SACRUMThe presence and absence of light is fundamental to these images. The fabrics I select behave like a kind of photographic negative blocking and allowing light according to their thickness and arrangement on the light box. In addition, the x-rays offer a parallel element to the garments, presenting the viewer with the most internal and conversely external architecture of the human body. My interest with this sequence is to suggest and awaken certain trains of thought and feeling through the arrangement of material and manipulation of images. To provide contemplative points of focus to the viewer as they stare into the tangled webs of bone and gauze. This series is the product of a long period of experimentation. Through the process of sourcing, arranging and documenting materials I developed a way of visualizing final images based on the particular qualities of fabric and understanding of symmetry. This cultivated way of seeing transforms ordinary bit of lace, garments and curtain into complete symmetrical images long before the photograph is captured. My concept for the arrangement of the exhibition is inspired by Mark Rothko's Segrin series. Having experienced these murals at the Tate Modern in London I became interested in his concept of creating a 'place' with his images. In a similar way the arrangement of my photographs facilitates a relationship between the disparate images, represented by an additional mirror aspect as they face each other on the gallery wall. This work is exemplary of my creative vision, encompassing new techniques and digital applications around the premise of balance, connection and symmetry.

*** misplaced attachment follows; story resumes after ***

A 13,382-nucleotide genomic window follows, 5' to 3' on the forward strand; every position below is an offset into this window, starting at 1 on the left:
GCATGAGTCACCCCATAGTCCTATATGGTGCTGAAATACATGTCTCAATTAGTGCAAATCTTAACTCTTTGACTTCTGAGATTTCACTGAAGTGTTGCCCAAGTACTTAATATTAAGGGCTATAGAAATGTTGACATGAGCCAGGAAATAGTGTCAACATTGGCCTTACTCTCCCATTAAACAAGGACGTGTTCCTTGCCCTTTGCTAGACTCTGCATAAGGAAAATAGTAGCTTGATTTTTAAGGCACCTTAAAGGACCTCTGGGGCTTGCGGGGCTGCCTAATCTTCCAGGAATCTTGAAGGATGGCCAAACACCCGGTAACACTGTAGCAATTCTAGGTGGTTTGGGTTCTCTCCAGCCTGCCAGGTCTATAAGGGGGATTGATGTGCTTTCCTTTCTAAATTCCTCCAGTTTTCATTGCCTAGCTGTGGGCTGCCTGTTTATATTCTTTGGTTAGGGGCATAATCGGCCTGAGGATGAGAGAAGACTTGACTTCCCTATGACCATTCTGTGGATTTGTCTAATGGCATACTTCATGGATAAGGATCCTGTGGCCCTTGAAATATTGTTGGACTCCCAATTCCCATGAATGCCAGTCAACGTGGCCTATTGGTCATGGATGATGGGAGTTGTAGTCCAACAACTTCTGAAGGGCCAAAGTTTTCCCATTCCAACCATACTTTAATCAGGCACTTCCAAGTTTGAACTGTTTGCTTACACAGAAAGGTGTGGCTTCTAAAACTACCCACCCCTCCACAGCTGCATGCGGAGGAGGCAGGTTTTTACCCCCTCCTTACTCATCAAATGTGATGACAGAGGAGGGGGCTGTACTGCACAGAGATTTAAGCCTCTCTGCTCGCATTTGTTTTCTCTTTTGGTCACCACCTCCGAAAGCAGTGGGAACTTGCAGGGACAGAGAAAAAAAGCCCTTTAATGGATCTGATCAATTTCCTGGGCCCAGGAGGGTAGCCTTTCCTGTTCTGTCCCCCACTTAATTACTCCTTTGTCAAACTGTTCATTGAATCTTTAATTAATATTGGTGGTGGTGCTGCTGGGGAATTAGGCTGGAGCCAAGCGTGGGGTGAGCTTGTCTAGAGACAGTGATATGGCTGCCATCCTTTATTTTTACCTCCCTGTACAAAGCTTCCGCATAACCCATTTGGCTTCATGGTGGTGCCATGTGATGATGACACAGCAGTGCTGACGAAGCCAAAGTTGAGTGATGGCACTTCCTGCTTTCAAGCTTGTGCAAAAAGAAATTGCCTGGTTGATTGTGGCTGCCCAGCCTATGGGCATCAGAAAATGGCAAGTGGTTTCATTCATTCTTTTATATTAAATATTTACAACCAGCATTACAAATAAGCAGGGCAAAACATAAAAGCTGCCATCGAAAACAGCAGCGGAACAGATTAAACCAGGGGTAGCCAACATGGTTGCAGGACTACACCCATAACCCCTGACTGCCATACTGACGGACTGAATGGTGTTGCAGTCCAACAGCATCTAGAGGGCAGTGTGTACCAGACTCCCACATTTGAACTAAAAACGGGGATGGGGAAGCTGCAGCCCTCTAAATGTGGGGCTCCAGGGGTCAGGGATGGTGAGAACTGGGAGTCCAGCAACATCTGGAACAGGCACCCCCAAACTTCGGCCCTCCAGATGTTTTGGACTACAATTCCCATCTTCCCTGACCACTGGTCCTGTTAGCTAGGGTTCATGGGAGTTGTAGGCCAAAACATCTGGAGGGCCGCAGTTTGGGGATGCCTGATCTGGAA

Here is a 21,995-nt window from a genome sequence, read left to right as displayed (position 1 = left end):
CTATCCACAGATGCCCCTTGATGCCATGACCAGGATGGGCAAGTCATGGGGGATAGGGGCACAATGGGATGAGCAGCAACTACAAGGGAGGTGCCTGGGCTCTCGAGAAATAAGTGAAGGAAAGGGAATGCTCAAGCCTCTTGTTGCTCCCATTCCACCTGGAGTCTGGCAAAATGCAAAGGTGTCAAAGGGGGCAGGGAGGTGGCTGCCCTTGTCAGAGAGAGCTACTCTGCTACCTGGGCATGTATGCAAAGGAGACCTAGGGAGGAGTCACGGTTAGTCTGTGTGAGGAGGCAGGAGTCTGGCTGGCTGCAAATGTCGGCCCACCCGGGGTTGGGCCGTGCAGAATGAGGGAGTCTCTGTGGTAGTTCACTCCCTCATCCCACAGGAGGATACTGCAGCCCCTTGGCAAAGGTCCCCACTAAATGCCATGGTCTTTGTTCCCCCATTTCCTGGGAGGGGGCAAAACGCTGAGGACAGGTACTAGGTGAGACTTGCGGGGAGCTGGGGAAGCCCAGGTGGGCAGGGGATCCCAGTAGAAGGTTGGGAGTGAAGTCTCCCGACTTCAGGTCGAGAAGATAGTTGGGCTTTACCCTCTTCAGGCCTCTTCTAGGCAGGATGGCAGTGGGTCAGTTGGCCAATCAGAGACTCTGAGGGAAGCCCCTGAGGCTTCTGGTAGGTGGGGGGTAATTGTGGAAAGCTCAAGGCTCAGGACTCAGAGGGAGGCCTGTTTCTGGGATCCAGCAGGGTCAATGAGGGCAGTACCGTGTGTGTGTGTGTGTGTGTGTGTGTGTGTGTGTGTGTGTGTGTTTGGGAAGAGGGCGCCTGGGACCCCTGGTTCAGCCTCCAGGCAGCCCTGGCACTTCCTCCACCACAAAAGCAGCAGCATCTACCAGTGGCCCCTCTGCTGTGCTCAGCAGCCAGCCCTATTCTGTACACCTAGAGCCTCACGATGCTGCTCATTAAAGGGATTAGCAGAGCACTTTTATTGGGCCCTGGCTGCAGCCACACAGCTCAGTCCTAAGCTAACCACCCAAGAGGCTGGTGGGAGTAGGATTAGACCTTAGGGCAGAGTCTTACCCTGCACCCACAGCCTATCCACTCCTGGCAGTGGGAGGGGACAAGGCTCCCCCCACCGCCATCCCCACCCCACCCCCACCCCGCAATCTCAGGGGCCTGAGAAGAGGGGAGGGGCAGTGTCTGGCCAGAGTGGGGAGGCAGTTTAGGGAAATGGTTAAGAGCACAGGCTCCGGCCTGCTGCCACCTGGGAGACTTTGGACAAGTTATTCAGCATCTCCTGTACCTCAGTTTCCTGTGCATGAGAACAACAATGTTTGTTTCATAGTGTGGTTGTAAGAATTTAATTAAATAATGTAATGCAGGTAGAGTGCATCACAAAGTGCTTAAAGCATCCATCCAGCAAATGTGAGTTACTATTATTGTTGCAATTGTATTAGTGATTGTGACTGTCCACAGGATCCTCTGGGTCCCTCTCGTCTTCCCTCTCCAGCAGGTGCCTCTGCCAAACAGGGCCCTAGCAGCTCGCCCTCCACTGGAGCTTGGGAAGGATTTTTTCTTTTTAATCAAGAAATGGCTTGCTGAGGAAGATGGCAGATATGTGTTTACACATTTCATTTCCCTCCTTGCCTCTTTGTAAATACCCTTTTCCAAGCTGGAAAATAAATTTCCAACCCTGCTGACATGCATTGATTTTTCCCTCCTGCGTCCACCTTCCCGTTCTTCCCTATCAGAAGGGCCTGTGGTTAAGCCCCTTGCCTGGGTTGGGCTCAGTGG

MIRRORED PARTS, SACRED PLACES The common thread running through discourses on beauty are most often based on the elements of clarity, symmetry, harmony and vivid colour. These properties are synonymous with geometric form and balance. For the photographic work in 'Sacrum', Meg Cowell has embraced these principles. Her compositions have pleasing harmony and rhythm, gratifying the visual senses. Her aesthetic approach is based on proportion and structure where she amalgamates mirrored parts that fit harmoniously into a seamless whole, like a butterfly with splendid wings radiating out from the central thorax. These symmetrical arrangements around a central pod give the exhibition its title 'Sacrum', referring to the physical structure within the pelvic region. Meg Cowell's works are as ambiguous as they are structured. Through folds, seams, threads and bones she expresses a delicacy showing an internal world of sensuous places. The paired folds reveal an inner life of luscious drapes and enveloped spaces. This is a sacred place, a foramen, an orifice. Vividly translucent, light passes through texture, weave and skeleton in these sumptuous images, where one becomes intimate with the anatomy of lace and the lattice of bones. The mirror imaging as a compositional device references the psychiatrist Rorschach's inkblots, used to interpret personality characteristics in patients. Through her recent photographic work, there is evidence that emerging artist Meg Cowell has gained insight into her own creative character. The integration of emotional perception, creative intuition and her inquisitive sense of the psyche, reflects her developing maturity as an artist. Through exploring a diverse range of evocative subjects, surreal topics and moody scenes, Meg Cowell is constantly developing intriguing bodies of work. This includes 'Sacrum'. Annabelle Collett, curator. 2011.